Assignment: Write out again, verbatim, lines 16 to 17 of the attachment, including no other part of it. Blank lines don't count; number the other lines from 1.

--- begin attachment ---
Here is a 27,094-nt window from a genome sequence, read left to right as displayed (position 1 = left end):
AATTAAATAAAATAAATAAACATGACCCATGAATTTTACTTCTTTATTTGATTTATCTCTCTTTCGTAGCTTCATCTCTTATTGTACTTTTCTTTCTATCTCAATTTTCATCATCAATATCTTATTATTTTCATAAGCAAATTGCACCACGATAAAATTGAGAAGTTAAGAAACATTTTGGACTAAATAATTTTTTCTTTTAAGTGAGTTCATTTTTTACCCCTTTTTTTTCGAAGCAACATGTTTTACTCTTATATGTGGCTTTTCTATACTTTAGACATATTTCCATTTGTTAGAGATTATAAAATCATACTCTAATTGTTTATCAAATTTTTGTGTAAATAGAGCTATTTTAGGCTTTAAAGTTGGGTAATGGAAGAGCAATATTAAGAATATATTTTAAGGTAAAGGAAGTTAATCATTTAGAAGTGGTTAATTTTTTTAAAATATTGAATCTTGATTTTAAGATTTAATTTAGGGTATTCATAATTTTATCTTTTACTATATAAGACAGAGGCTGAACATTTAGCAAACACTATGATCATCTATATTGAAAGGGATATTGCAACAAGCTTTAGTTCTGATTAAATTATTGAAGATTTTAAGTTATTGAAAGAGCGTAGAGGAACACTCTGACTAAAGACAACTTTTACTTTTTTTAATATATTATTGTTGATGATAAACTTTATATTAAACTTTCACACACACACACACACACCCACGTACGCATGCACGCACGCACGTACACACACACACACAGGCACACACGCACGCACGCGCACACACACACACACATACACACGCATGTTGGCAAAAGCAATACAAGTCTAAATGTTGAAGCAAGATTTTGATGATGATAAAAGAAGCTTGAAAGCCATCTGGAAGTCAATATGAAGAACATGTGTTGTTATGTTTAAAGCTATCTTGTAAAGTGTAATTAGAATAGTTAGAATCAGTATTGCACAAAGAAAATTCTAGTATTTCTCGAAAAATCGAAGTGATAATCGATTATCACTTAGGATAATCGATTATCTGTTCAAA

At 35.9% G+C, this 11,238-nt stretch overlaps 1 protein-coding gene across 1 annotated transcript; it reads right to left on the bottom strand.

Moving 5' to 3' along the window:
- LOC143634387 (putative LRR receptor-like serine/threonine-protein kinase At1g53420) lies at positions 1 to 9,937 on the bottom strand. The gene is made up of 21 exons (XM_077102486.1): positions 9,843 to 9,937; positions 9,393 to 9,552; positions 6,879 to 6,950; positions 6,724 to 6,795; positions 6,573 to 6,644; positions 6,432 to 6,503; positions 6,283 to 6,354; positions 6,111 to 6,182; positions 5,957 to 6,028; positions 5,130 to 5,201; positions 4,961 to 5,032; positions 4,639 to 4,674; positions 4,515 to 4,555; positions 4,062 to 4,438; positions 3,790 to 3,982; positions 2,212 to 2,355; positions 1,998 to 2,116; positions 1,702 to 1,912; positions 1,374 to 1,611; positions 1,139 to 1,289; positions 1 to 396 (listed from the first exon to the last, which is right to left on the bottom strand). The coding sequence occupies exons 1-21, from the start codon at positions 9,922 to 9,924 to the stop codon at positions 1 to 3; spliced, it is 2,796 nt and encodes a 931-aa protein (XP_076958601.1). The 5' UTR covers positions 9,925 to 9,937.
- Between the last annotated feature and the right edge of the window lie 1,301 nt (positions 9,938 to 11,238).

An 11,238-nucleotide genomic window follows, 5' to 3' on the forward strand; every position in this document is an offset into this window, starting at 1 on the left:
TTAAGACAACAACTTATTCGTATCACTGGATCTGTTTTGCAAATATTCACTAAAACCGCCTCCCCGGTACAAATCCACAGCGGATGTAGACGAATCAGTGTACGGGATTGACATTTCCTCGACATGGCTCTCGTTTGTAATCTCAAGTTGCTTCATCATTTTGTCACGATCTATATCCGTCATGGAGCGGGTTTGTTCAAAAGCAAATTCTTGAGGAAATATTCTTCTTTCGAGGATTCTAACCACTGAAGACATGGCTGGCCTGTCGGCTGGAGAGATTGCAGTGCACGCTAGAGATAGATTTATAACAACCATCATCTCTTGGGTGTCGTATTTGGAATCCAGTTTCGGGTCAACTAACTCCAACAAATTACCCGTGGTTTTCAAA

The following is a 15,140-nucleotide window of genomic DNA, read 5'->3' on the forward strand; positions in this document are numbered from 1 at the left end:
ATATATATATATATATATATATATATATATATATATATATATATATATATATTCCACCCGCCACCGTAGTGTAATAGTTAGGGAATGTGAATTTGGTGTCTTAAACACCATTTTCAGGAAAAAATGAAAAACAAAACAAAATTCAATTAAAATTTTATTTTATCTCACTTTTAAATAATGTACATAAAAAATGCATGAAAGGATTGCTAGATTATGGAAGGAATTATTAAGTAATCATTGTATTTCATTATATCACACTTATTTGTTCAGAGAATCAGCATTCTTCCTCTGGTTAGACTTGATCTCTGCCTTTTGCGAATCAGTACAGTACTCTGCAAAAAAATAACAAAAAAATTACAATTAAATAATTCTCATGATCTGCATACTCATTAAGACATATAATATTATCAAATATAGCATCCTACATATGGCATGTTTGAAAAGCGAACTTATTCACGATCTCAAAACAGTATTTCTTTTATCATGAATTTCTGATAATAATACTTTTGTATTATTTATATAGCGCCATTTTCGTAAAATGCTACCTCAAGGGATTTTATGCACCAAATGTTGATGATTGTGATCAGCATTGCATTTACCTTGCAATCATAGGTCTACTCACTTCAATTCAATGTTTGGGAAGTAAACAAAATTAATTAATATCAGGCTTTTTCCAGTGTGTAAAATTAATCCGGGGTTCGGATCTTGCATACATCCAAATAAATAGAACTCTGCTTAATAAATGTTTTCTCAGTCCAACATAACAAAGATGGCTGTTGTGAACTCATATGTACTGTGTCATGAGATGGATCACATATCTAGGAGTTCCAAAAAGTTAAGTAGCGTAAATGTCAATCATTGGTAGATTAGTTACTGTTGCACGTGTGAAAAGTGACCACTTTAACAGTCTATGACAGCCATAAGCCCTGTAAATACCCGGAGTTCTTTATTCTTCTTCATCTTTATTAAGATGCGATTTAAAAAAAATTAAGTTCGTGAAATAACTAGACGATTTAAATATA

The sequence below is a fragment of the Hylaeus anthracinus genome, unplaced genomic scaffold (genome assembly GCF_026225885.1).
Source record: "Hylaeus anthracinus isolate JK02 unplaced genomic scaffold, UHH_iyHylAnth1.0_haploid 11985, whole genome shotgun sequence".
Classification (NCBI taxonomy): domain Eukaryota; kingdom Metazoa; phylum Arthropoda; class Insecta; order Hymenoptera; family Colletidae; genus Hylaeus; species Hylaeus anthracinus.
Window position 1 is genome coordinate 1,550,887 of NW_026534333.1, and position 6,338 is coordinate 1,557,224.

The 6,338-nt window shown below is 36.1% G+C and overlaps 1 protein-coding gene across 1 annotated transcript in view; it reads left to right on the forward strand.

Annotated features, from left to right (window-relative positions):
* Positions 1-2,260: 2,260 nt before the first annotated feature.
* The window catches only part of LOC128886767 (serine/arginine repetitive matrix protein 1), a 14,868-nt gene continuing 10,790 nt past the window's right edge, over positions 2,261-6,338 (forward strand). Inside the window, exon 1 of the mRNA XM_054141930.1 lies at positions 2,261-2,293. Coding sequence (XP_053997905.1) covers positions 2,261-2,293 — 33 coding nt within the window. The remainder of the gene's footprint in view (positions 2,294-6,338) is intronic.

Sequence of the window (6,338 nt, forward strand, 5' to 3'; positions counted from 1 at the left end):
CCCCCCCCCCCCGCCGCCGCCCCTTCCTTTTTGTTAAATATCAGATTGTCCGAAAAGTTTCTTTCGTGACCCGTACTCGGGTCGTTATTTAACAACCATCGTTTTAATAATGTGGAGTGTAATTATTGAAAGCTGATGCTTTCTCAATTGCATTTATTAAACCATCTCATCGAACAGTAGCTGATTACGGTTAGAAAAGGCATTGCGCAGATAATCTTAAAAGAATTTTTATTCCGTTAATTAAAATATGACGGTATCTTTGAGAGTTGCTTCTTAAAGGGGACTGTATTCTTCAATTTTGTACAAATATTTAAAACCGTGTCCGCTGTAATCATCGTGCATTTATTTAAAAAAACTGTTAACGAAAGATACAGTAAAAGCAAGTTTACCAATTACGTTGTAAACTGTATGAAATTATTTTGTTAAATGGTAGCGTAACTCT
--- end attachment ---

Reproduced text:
Annotated features, from left to right (window-relative positions):
* Positions 1-2,260: 2,260 nt before the first annotated feature.